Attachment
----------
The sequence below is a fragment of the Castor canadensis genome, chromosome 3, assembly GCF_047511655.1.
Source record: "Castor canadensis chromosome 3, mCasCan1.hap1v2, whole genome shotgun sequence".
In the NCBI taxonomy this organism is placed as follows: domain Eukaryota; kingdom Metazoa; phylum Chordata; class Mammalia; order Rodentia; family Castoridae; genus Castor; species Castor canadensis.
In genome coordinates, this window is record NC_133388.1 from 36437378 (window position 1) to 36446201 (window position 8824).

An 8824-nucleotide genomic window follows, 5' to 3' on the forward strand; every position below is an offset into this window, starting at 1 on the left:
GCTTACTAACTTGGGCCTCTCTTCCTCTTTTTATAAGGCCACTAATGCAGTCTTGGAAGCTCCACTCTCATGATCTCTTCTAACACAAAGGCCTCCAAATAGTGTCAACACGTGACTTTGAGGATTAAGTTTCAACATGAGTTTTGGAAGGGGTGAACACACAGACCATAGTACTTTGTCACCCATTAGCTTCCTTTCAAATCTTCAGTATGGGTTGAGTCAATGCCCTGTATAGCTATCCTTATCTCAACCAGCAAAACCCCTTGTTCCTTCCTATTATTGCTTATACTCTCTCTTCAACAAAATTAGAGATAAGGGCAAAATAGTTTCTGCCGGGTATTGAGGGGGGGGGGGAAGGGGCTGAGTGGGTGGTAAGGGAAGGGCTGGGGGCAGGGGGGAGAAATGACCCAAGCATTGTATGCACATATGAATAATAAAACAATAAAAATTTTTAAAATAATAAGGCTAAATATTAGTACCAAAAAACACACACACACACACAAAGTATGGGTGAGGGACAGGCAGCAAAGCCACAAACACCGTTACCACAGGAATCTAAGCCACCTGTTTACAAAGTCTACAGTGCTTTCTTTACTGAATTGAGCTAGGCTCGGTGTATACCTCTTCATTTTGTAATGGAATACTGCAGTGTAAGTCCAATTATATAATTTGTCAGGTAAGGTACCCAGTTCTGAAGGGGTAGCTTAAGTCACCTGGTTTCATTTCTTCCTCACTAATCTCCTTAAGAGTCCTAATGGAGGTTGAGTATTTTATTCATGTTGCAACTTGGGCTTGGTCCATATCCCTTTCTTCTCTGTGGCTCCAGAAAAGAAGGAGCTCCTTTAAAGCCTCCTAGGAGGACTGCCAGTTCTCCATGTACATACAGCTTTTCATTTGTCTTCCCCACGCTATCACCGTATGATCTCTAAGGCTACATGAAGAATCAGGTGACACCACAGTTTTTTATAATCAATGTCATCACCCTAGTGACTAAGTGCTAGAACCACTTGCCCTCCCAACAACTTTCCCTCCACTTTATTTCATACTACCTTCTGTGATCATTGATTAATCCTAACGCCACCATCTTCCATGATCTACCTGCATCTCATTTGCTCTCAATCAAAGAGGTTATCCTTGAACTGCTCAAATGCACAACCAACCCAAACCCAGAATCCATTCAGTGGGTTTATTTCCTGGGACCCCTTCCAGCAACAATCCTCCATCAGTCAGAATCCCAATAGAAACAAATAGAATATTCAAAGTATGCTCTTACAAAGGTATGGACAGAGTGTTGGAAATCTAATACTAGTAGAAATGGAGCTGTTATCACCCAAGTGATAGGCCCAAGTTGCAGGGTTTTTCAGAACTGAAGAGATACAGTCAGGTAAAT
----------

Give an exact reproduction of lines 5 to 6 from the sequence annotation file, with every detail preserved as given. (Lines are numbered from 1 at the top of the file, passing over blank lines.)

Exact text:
An 8824-nucleotide genomic window follows, 5' to 3' on the forward strand; every position below is an offset into this window, starting at 1 on the left:
GCTTACTAACTTGGGCCTCTCTTCCTCTTTTTATAAGGCCACTAATGCAGTCTTGGAAGCTCCACTCTCATGATCTCTTCTAACACAAAGGCCTCCAAATAGTGTCAACACGTGACTTTGAGGATTAAGTTTCAACATGAGTTTTGGAAGGGGTGAACACACAGACCATAGTACTTTGTCACCCATTAGCTTCCTTTCAAATCTTCAGTATGGGTTGAGTCAATGCCCTGTATAGCTATCCTTATCTCAACCAGCAAAACCCCTTGTTCCTTCCTATTATTGCTTATACTCTCTCTTCAACAAAATTAGAGATAAGGGCAAAATAGTTTCTGCCGGGTATTGAGGGGGGGGGGGAAGGGGCTGAGTGGGTGGTAAGGGAAGGGCTGGGGGCAGGGGGGAGAAATGACCCAAGCATTGTATGCACATATGAATAATAAAACAATAAAAATTTTTAAAATAATAAGGCTAAATATTAGTACCAAAAAACACACACACACACACAAAGTATGGGTGAGGGACAGGCAGCAAAGCCACAAACACCGTTACCACAGGAATCTAAGCCACCTGTTTACAAAGTCTACAGTGCTTTCTTTACTGAATTGAGCTAGGCTCGGTGTATACCTCTTCATTTTGTAATGGAATACTGCAGTGTAAGTCCAATTATATAATTTGTCAGGTAAGGTACCCAGTTCTGAAGGGGTAGCTTAAGTCACCTGGTTTCATTTCTTCCTCACTAATCTCCTTAAGAGTCCTAATGGAGGTTGAGTATTTTATTCATGTTGCAACTTGGGCTTGGTCCATATCCCTTTCTTCTCTGTGGCTCCAGAAAAGAAGGAGCTCCTTTAAAGCCTCCTAGGAGGACTGCCAGTTCTCCATGTACATACAGCTTTTCATTTGTCTTCCCCACGCTATCACCGTATGATCTCTAAGGCTACATGAAGAATCAGGTGACACCACAGTTTTTTATAATCAATGTCATCACCCTAGTGACTAAGTGCTAGAACCACTTGCCCTCCCAACAACTTTCCCTCCACTTTATTTCATACTACCTTCTGTGATCATTGATTAATCCTAACGCCACCATCTTCCATGATCTACCTGCATCTCATTTGCTCTCAATCAAAGAGGTTATCCTTGAACTGCTCAAATGCACAACCAACCCAAACCCAGAATCCATTCAGTGGGTTTATTTCCTGGGACCCCTTCCAGCAACAATCCTCCATCAGTCAGAATCCCAATAGAAACAAATAGAATATTCAAAGTATGCTCTTACAAAGGTATGGACAGAGTGTTGGAAATCTAATACTAGTAGAAATGGAGCTGTTATCACCCAAGTGATAGGCCCAAGTTGCAGGGTTTTTCAGAACTGAAGAGATACAGTCAGGTAAAT